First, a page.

In this awkward situation, the pastor sympathizes with the family and longs to comfort them in any way possible. Nevertheless he cannot, in good conscience, speak of salvation with the same assurance with which he can speak of it in the case of a Christian. This does not mean, however, that he should speak of the deceased as being lost. He should not do any such thing. Only God can say who is saved and who is lost. In such a case, the pastor should speak of the infinite love of God, who judges both in righteousness and in mercy.

One final word about the funeral sermon: Under no circumstances take ad vantage of the opportunity that the funeral offers to preach your own beliefs to those who do not share them. This does not mean that you are to conceal your beliefs for fear of offending someone who does not agree with them; on the contrary, your beliefs must be the very foundation of your sermon. Your purpose is to comfort those who have lost a friend and loved one. Whenever it is necessary, in pursuit of that aim, to mention your beliefs in your sermon, do so plainly and without hesitation. If there are those present who are offended because you do this, so be it. But do not make the funeral an occasion to dwell on beliefs that some present may not share, in the hope of persuading them that they are mistaken. In other words, remember that you are conducting a funeral, not an evangelistic service.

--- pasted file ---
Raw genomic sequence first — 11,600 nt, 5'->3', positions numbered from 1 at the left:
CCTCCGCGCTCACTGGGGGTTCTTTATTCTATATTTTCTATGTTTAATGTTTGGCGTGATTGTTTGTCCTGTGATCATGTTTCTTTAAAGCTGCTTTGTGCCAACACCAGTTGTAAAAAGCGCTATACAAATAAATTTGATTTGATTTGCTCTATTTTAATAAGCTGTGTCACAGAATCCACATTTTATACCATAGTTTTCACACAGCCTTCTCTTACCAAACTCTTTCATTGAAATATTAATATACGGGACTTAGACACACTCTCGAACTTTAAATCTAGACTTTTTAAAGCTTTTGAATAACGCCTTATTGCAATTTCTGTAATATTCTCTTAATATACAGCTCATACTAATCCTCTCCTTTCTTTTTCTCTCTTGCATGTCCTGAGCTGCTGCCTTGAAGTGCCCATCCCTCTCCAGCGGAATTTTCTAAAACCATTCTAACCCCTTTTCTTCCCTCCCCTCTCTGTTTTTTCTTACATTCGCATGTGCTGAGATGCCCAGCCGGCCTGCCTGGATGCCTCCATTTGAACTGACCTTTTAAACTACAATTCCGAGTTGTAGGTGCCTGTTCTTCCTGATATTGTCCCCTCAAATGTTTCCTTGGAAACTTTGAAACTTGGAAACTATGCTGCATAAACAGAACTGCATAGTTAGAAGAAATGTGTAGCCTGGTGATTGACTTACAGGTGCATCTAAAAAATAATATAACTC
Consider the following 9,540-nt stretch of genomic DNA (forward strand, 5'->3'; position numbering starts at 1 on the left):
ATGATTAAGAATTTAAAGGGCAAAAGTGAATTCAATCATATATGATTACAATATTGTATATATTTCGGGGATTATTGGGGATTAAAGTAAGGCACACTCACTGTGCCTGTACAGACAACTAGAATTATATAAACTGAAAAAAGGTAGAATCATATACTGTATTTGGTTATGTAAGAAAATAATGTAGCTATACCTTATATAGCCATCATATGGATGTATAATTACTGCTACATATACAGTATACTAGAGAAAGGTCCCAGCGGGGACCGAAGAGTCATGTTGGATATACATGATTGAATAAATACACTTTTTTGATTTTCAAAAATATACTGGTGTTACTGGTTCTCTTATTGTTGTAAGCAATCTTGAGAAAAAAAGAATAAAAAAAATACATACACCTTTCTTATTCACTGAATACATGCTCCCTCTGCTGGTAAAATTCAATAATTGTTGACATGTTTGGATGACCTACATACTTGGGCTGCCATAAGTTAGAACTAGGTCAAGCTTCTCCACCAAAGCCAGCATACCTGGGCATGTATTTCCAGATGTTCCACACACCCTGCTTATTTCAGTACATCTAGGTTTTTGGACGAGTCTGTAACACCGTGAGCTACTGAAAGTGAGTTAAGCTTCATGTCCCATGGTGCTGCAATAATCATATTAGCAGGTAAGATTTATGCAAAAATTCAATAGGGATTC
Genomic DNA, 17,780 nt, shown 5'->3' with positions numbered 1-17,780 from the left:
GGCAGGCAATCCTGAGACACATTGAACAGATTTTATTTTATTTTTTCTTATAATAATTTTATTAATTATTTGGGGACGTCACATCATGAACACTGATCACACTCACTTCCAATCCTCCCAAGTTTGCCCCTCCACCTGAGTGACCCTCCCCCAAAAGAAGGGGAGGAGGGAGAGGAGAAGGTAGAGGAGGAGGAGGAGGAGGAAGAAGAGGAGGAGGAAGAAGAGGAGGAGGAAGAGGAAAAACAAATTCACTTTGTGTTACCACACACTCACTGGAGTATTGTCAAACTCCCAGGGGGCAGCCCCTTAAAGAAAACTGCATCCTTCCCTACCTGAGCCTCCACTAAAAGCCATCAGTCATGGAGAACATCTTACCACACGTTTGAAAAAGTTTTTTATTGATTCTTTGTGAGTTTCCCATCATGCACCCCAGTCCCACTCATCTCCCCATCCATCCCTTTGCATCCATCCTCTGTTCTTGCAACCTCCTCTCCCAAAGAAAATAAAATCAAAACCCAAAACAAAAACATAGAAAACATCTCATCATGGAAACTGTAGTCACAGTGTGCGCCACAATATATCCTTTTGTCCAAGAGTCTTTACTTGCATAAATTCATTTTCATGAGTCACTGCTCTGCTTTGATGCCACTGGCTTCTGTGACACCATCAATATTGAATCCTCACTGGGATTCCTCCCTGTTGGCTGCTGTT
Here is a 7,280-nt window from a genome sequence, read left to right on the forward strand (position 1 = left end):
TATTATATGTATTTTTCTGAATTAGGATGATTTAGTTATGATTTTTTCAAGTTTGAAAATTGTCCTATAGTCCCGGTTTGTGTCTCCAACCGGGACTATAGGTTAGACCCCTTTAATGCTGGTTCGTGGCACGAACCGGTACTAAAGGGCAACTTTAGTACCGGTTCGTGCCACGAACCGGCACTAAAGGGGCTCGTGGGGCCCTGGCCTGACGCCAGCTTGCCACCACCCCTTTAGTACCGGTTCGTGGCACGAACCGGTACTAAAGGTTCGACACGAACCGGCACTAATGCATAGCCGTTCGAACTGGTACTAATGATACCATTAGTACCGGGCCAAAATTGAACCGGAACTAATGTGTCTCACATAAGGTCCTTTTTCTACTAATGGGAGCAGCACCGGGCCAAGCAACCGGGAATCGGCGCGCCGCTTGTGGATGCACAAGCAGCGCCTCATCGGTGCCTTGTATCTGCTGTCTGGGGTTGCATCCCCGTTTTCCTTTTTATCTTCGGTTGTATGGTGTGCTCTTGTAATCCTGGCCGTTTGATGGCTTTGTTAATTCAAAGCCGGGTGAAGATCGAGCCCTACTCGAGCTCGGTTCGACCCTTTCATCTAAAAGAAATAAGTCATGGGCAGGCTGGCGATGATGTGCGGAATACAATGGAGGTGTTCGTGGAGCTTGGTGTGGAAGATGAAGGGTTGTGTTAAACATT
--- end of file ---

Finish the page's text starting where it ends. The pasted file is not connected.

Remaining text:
After the funeral

After the sermon, it is my practice to sit down and remain seated while the audience files past the casket. When they have gone, and the members of the immediate family go forward, I step to the casket and stand with them while they say their last goodbye. Other pastors prefer to stand at the head of the casket as the mourners pass by until the family has left.

When the chapel has been cleared and the flowers have been taken to the flower car, the funeral director will call the pallbearers back into the chapel and instruct them how to carry the casket to the funeral car. You should walk slowly a few steps ahead of the casket. When you reach the funeral car, step aside and stand facing the casket until it is inside and the door is closed. You may then either go to your own car, if you plan to drive to the cemetery, or take your seat in the funeral car beside the driver. Unless you have a special reason for driving your own car to the cemetery, you will find it more practical to ride in the funeral car. This will allow you to relax for a few minutes between the funeral service and the graveside service. It will also rule out the possibility of your getting lost on the way to the cemetery! (Believe it or not, this has happened.)